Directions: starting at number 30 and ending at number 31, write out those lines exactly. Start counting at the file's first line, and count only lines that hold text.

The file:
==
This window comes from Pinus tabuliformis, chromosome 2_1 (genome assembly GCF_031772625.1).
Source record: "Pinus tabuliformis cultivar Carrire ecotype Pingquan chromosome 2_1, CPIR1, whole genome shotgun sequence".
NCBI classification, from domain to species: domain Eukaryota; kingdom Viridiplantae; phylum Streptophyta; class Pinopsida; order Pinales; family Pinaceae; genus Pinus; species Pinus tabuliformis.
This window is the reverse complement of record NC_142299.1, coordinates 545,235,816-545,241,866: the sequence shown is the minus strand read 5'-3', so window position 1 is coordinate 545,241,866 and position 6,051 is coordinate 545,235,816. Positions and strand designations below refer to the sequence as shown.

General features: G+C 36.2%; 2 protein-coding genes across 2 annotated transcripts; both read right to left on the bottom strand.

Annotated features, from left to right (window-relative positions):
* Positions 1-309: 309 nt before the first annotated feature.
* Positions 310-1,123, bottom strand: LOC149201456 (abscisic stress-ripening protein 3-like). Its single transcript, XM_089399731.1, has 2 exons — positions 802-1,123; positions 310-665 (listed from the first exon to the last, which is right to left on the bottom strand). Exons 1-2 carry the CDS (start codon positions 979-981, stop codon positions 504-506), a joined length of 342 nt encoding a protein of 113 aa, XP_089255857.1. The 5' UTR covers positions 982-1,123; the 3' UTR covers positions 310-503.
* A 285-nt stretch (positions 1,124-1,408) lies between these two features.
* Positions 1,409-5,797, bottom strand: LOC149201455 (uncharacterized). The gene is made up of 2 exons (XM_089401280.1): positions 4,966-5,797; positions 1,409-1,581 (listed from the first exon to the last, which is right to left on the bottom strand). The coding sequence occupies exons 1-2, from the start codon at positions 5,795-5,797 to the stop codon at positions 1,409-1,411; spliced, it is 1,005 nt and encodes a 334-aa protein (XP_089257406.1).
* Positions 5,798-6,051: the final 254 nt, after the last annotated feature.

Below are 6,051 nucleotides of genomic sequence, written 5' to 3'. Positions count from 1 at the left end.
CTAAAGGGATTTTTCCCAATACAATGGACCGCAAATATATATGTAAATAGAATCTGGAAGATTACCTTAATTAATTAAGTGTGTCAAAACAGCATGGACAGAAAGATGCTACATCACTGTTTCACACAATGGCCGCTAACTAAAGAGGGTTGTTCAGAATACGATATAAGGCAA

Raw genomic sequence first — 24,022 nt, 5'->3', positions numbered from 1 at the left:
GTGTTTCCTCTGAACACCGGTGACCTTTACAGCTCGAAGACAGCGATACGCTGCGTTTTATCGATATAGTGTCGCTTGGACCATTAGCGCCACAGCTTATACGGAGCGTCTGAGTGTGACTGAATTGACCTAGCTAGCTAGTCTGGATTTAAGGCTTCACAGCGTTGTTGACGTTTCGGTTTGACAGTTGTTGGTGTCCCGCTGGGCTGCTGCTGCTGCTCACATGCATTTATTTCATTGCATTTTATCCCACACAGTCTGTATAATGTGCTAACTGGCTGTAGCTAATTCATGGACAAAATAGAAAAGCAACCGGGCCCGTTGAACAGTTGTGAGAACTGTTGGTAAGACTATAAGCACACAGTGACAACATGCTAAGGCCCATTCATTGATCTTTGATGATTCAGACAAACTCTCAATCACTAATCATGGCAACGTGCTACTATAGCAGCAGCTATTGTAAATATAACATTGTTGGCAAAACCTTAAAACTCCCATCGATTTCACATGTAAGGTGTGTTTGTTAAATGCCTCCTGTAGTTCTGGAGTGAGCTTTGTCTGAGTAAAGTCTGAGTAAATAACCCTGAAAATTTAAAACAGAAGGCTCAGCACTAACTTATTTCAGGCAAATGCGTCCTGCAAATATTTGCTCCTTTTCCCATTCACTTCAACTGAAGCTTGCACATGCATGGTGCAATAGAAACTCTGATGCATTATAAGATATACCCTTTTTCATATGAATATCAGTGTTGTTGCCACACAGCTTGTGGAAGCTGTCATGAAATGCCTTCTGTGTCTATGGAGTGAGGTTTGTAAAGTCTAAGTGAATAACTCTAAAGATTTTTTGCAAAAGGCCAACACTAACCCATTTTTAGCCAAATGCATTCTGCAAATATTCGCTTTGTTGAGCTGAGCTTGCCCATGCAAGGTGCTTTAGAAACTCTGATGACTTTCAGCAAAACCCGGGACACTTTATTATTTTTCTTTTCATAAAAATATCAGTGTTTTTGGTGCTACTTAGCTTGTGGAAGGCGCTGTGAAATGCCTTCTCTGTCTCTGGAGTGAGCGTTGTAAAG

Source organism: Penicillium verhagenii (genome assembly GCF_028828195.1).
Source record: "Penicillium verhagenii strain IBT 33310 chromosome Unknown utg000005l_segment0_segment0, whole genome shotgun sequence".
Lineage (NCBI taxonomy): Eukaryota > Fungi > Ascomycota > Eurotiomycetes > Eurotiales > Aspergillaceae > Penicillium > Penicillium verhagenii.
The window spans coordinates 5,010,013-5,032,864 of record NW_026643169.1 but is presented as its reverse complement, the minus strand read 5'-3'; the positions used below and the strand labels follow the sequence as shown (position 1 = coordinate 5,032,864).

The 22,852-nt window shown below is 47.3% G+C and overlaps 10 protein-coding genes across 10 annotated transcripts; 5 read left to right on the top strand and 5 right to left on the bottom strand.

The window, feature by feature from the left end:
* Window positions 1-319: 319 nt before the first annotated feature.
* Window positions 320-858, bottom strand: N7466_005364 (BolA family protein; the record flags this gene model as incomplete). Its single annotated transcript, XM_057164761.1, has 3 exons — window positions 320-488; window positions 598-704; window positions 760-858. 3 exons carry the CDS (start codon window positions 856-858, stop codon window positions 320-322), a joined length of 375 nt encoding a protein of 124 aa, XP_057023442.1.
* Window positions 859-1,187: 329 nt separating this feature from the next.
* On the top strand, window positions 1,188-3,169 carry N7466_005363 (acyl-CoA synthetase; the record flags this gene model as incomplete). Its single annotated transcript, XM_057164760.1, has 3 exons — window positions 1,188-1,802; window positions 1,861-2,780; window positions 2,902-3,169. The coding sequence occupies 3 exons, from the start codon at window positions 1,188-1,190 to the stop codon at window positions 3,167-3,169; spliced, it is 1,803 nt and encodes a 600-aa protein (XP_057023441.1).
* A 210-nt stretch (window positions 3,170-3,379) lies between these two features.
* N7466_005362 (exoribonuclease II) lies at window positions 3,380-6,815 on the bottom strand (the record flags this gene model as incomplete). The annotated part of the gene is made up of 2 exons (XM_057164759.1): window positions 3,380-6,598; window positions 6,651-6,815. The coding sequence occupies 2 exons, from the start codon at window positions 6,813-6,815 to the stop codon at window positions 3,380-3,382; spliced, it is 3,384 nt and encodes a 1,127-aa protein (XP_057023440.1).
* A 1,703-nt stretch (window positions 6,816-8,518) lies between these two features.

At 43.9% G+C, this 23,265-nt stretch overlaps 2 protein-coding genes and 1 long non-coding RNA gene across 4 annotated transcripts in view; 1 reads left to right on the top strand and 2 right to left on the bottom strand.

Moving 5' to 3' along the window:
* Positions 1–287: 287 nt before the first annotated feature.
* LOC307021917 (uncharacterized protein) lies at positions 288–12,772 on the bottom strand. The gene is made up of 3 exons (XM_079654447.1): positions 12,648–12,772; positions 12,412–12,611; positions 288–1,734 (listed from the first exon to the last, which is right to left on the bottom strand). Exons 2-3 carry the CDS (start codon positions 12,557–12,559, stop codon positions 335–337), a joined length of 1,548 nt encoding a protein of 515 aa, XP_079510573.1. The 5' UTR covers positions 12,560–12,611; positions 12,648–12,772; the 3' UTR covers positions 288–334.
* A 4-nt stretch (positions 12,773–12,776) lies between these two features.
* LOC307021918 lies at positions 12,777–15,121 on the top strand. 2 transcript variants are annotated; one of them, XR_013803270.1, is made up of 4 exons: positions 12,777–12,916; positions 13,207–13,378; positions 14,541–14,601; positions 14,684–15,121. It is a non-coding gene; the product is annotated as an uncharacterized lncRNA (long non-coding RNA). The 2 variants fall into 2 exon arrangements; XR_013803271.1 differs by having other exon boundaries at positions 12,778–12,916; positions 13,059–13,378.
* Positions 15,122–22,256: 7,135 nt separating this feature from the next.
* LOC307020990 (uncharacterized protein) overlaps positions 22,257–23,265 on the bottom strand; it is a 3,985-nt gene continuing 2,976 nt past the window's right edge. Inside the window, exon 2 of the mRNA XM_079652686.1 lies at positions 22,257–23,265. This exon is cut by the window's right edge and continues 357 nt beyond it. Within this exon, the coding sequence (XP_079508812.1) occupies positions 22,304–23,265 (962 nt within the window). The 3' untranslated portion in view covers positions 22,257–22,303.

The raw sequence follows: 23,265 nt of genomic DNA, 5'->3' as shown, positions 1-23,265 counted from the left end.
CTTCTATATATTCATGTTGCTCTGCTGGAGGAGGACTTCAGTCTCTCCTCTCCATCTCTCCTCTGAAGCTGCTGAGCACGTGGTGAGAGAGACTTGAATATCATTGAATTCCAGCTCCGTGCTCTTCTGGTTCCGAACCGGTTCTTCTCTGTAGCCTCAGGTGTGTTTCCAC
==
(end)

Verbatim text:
Moving 5' to 3' along the window:
* Positions 1–287: 287 nt before the first annotated feature.